– Senate Bill 626, setting new rules around scrap metal and catalytic converters, including a requirement that “person in possession of a catalytic converter which had previously been installed on a motor vehicle, or parts, thereof shall have … written documentation of ownership or authorization.” Violating this provision could mean a year incarceration or a $1,000 fine. Passed the Senate (29-4-1, yea Baldwin, Woodrum) and is now expected in both the House Government and Judiciary committees.
In addition, last week’s roundup included an absent vote from Baldwin for S.B. 272, and S.B. 277 – this absent vote was for a reconsideration vote. During the final vote on each bill, Baldwin voted against both.
Introduced through the Senate President and Senate Minority Leader Stephen Baldwin, Governor Jim Justice proposed one bill that passed through the Senate:
– Senate Bill 693, updating the meaning of federal adjusted gross income and certain other terms used in West Virginia Personal Income Tax Act, unanimously passed the Senate. The bill is now being considered by House Finance.
In the House, Delegate Todd Longancre sponsored two bills that have passed since last week:
– House Bill 2982, requires that information about the process of chemical abortion be provided to a woman prior to prescribing pharmaceuticals for, or administering, a chemical abortion except in certain emergency circumstances, passed the House (83-15, yea Longanacre and Bruce).
– House Bill 2874, extending waiver of veterans’ initial business registration fees and annual business fees to active-duty military members, their spouses, and immediate family, was passed by the House with no nay votes.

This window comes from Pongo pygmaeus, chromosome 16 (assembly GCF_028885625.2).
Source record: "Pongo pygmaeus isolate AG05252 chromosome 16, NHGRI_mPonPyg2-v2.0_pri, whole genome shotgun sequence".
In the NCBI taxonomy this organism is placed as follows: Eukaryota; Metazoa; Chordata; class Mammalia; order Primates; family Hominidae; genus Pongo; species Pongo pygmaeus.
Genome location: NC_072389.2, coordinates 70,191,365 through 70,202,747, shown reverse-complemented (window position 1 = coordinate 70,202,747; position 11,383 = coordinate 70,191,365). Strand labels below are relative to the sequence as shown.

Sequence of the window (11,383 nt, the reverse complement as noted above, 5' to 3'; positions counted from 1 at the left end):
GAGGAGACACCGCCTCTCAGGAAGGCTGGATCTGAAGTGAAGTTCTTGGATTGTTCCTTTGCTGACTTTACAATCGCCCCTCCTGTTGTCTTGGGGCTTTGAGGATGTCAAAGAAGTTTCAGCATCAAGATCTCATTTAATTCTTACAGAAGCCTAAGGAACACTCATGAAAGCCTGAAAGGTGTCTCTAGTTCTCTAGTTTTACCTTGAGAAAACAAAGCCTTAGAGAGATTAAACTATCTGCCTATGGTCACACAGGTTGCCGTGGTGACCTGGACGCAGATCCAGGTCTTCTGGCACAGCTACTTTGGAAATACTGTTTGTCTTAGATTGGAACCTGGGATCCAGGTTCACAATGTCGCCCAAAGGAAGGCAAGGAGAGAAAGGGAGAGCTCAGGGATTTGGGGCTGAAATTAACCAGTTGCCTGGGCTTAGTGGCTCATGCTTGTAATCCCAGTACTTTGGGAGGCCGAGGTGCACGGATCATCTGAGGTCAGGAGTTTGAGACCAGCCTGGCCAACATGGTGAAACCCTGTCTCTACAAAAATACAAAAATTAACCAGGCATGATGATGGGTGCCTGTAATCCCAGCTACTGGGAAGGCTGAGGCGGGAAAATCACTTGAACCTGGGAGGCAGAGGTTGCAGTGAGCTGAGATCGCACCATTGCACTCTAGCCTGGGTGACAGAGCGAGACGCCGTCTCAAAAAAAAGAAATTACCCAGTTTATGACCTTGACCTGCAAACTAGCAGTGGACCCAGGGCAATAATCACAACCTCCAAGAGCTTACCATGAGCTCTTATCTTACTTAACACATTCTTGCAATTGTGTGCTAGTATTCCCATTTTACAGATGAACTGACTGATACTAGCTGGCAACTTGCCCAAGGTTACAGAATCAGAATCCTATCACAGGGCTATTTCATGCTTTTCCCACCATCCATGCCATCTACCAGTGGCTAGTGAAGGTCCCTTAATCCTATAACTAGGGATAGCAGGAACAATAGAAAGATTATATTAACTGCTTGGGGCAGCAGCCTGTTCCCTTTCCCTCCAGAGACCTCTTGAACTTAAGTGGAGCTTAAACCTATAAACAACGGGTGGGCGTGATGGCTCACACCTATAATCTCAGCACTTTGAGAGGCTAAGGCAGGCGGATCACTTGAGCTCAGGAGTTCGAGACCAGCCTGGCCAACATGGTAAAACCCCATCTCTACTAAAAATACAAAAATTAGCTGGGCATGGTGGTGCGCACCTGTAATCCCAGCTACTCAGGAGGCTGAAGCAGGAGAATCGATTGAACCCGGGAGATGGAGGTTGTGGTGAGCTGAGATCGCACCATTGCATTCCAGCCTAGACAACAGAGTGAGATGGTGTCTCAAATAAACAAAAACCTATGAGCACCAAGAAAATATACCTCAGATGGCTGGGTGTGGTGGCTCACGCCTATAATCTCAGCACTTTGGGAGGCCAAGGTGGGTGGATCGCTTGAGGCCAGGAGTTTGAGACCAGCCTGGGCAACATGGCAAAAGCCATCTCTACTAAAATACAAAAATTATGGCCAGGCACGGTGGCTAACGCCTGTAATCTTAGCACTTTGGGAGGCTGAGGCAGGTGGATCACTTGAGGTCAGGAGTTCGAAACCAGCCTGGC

In a recent column, Longanacre also defended H.B. 2174, which would require any removed monuments be analyzed by a Charleston committee before being disposed of by a local community that wants to remove them. In public discussion, the most considered monuments are those honoring confederate leadership.
Several members of House spoke against the bill, noting that many of the monuments serve as reminders of slavery, the active rebellion against the United States, and the harsh treatment of African Americans. Longanacre pushed back against this idea, citing one African American delegate for being “racist” against white people, stating they were insisting that “if your skin is white, you are ‘privileged’ and if you are in a position of ‘power,’ then we are a racist.”
Longanacre also, incorrectly cited Nazi ideology of racial purity as “socialist” in more than name, appearing to endorse not removing or recontextualizing Nazi imagery in Germany after the war.
“Ironically enough, [the bill’s opponents] did bring up the fact that Germany banned all Nazi (National Socialist German Worker’s Party) monuments shortly after WW2,” Longanacre wrote. “… However, they failed to mention that just 75 short years later, German students are increasingly embracing socialism. Could this be because history is quickly forgotten if it is not preserved?”
Previous Mountain Messenger Legislative roundups included the following bills sponsored by Greenbrier County Representatives that have passed both chambers:
Also previously covered are bills sponsored by Greenbrier County Representatives that have passed one chamber of the West Virginia Legislature:
– Governor Justice, through Baldwin and the Senate Majority Leader, S.B. 275